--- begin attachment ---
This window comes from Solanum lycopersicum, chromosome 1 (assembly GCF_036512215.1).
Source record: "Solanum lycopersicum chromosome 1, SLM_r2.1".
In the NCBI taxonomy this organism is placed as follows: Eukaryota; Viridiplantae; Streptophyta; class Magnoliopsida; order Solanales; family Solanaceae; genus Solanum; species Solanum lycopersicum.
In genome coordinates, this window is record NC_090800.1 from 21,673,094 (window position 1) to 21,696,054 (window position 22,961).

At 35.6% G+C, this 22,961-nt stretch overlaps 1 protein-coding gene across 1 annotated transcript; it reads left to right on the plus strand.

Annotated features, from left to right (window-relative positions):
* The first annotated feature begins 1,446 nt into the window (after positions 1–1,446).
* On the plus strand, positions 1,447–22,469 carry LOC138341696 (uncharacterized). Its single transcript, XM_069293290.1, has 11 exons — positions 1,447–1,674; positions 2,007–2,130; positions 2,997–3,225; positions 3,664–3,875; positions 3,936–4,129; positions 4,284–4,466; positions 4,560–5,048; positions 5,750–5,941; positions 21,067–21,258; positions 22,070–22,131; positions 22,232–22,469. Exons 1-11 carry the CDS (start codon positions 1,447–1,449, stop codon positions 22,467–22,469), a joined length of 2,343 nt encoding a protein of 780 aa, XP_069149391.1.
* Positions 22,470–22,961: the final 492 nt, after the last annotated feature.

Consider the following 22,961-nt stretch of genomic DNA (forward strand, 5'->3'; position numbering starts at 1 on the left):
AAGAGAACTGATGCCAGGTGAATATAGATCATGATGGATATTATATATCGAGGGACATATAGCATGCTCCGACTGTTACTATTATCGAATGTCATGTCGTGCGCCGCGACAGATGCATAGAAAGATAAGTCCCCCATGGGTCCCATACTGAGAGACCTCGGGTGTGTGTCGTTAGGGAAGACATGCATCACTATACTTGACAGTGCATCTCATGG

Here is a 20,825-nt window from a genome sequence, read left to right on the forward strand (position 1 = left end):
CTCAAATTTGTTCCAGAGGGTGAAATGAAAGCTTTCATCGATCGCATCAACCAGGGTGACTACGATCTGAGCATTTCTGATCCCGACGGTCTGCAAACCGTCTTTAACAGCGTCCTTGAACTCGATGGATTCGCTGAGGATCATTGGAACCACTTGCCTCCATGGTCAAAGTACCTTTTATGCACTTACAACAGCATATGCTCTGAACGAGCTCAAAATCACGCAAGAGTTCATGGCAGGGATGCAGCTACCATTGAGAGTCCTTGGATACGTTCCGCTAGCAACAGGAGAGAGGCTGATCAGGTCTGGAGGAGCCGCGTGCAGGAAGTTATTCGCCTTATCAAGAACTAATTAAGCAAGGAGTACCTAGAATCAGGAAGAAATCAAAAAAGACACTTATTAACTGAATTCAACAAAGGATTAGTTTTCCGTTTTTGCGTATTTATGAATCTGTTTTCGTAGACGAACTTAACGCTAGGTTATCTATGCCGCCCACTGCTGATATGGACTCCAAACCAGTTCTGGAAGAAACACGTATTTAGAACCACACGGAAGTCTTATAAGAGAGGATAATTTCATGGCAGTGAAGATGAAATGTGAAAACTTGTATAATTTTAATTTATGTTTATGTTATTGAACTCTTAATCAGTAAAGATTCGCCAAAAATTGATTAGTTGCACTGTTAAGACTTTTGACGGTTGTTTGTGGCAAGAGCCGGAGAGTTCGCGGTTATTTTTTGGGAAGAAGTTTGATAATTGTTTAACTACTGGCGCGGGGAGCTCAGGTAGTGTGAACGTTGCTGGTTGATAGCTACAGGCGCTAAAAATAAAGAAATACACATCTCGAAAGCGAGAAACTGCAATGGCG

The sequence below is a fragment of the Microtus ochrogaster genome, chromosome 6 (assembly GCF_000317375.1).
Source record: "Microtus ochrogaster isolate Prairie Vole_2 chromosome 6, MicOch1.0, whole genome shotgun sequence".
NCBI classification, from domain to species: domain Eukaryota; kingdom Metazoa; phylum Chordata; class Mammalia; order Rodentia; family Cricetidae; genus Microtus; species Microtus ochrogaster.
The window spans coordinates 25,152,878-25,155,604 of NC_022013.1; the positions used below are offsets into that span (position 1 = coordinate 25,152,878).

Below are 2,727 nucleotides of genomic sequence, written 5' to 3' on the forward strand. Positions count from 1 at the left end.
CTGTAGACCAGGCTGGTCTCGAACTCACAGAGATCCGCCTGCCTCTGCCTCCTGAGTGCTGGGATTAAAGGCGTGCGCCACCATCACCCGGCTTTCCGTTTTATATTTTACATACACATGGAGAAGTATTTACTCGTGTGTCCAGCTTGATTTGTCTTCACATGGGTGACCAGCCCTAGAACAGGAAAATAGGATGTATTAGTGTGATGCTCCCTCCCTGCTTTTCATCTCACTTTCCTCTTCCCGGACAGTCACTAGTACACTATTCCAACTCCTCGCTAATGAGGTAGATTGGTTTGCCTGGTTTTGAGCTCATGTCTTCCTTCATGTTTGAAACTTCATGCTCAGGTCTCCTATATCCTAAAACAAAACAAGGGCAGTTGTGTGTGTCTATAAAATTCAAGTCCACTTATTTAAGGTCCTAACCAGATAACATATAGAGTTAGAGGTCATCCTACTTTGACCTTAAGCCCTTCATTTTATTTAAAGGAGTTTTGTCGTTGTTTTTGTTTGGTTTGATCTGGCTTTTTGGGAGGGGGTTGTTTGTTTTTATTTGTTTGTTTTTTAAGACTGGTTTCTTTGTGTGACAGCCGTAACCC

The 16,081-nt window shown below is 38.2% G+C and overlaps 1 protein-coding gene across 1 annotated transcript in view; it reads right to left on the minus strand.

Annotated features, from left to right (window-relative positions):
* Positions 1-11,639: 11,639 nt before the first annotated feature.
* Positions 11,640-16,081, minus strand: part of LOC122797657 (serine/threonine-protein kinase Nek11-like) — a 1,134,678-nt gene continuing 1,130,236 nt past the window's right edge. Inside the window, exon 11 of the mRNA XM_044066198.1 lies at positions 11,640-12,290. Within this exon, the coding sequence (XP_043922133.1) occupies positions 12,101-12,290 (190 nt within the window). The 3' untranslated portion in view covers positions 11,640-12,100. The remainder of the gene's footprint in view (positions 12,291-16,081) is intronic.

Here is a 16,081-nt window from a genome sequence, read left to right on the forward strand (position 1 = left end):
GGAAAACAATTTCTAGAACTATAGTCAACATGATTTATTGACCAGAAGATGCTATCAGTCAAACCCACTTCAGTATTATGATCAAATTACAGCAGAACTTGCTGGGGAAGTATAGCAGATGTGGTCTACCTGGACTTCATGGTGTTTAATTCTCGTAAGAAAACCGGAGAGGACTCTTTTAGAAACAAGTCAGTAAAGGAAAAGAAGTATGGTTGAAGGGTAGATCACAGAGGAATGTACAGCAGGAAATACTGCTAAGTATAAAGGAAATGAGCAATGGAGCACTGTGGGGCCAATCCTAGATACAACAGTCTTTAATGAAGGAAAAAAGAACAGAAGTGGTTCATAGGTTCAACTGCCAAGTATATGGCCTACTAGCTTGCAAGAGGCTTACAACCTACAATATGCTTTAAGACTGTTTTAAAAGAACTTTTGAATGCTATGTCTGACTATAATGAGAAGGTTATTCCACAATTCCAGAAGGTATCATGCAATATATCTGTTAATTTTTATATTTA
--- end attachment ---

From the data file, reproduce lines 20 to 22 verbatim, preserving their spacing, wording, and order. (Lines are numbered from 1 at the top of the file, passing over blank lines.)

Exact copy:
The 16,081-nt window shown below is 38.2% G+C and overlaps 1 protein-coding gene across 1 annotated transcript in view; it reads right to left on the minus strand.

Annotated features, from left to right (window-relative positions):
* Positions 1-11,639: 11,639 nt before the first annotated feature.